Government-sector job growth dwarfs private-sector job growth across Canada

Printer-friendly version
Appeared in the Hill Times, November 21, 2023
Government-sector job growth dwarfs private-sector job growth across Canada

Across Canada, headlines suggest the labour market has recovered from the COVID recession. However, a closer look at the numbers complicates the story. According to a new study, since the onset of the pandemic and the associated recession, the rate of net job growth in the government sector has exceeded the private sector in all 10 provinces.

Let’s start by looking at the national numbers. Between the onset of the COVID recession in February 2020 and June 2023, the number of government jobs across the country increased by 11.8 per cent compared to only 3.3 per cent in the private sector (including the self-employed).

In other words, recent job creation in Canada is due to a growing government rather than a thriving private sector. In fact, the private-sector rate of net job growth looks even weaker when we consider that Canada’s working age population has grown quickly during this timeframe.

These statistics raise an important question about the sustainability of recent labour market trends in Canada. A nearly stagnant private sector can’t finance rapid growth in the size of government over the long term. Remember, taxpayers ultimately pay for all new government spending including spending on wages and salaries. This can either take the form of higher taxes or new debt that must be either repaid or financed indefinitely by future taxpayers.

The fact that the rate of net job growth in the government has been faster than in the private sector is a pan-Canadian trend. It’s true in all 10 provinces, although the extent varies considerably by province.

Consider British Columbia and Alberta. From February 2020 to June 2023, Alberta had the fastest private-sector net job growth in the country (6.2 per cent), dwarfing B.C.’s growth rate (0.3 per cent). The situation is reversed if we look at government-sector employment, which includes all levels of government. Like all provinces, Alberta saw an increase in the number of government jobs during this period, but the rate was relatively aligned with the private-sector rate. But in B.C., the number of government jobs exploded, increasing by 22.6 per cent.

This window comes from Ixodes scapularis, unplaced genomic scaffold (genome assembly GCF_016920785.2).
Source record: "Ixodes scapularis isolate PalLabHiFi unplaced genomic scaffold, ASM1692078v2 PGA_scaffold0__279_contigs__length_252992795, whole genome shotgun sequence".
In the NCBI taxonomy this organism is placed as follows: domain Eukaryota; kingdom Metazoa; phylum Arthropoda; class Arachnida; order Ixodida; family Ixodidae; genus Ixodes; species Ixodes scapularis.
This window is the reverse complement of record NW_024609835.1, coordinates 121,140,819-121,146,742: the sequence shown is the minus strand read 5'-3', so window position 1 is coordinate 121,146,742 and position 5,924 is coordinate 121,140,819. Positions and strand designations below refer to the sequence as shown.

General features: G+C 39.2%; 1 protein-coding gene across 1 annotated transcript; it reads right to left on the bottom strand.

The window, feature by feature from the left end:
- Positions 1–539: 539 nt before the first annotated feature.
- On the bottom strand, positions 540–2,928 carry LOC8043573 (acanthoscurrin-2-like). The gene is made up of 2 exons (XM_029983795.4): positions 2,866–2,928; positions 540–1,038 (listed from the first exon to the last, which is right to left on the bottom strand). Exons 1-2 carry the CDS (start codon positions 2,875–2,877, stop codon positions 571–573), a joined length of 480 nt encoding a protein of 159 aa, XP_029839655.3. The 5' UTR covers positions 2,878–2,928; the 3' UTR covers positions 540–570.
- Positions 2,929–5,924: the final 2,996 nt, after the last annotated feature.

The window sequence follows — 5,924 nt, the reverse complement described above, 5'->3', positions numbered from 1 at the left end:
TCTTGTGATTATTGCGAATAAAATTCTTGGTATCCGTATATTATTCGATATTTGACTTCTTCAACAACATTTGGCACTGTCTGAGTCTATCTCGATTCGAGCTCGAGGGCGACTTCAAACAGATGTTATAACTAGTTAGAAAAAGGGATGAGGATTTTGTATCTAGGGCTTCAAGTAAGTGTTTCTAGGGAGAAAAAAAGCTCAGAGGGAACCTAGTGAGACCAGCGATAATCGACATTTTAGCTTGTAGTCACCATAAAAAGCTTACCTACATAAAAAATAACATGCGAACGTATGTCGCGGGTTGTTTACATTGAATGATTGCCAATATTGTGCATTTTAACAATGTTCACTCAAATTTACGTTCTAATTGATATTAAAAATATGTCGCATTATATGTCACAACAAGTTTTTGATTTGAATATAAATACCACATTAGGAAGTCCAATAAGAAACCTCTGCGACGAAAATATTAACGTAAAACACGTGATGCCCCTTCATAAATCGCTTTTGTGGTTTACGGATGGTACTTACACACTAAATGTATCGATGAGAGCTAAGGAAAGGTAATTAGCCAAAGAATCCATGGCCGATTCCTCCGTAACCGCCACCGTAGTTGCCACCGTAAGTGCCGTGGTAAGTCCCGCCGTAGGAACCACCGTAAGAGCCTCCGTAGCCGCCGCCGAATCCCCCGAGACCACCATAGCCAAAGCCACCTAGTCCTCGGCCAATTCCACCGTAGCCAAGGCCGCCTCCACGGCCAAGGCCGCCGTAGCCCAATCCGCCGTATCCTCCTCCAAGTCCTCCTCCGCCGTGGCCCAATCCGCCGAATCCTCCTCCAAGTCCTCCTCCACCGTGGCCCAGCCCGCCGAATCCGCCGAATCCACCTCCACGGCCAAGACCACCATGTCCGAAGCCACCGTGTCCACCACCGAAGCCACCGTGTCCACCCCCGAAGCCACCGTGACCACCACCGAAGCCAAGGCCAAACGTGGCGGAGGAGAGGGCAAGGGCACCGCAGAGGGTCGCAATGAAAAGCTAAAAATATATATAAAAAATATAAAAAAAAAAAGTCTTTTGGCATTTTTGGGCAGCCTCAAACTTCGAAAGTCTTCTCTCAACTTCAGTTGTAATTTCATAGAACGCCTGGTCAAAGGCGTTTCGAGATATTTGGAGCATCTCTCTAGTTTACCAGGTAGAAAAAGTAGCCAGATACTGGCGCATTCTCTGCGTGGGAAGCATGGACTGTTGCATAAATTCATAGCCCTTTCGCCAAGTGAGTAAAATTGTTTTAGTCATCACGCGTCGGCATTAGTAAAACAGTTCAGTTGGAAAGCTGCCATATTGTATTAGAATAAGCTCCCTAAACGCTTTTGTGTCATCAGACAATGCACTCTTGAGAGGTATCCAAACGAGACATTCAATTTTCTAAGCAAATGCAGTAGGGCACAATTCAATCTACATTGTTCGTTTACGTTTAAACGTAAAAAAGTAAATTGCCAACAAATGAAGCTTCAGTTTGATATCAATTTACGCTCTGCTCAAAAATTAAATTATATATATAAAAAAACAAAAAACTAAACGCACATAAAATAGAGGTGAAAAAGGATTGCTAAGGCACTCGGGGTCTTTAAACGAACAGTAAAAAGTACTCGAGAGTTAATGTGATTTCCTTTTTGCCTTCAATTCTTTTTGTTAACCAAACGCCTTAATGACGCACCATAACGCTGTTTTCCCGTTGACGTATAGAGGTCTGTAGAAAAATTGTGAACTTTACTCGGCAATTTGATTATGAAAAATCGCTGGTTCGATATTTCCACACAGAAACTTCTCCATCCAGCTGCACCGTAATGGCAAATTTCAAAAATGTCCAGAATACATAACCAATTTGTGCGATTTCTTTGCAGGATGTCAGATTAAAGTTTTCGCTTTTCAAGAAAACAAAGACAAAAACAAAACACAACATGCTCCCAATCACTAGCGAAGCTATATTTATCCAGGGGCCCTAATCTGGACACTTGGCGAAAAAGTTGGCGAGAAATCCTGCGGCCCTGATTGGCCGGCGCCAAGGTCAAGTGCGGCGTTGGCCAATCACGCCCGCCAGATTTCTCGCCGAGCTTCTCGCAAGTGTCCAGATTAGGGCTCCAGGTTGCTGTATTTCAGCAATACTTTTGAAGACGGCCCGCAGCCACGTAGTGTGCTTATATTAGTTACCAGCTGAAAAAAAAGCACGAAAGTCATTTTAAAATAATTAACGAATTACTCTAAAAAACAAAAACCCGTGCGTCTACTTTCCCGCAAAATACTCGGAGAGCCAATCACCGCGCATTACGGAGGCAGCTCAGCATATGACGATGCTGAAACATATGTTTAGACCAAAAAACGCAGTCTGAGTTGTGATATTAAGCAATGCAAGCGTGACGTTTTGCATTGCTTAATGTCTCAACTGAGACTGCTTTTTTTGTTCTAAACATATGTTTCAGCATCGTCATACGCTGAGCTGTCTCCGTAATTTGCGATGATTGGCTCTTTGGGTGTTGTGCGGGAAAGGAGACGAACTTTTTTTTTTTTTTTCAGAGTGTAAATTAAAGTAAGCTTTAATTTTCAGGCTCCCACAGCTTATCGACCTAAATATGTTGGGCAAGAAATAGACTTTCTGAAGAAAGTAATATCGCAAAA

As a result, the government sector accounted for more than 90 per cent of the job growth in B.C. compared to only 24 per cent in Alberta. Most of the other provinces are between these two extremes. In Quebec, for example, government-sector job growth (7.6 per cent) was substantially higher than in the private sector (2.0 per cent). Same story in Ontario (11.7 per cent compared to 4.7 per cent).

Taken together, these data illustrate the state of Canada’s labour market. Although there’s significant variation between provinces, across Canada we’ve seen a faster rate of job growth in the government compared to the private sector. This raises important questions about the health of Canada’s private-sector economy, the effect of a growing government payroll on government finances, and the burden on taxpayers.

Subscribe to the Fraser Institute

Get the latest news from the Fraser Institute on the latest research studies, news and events.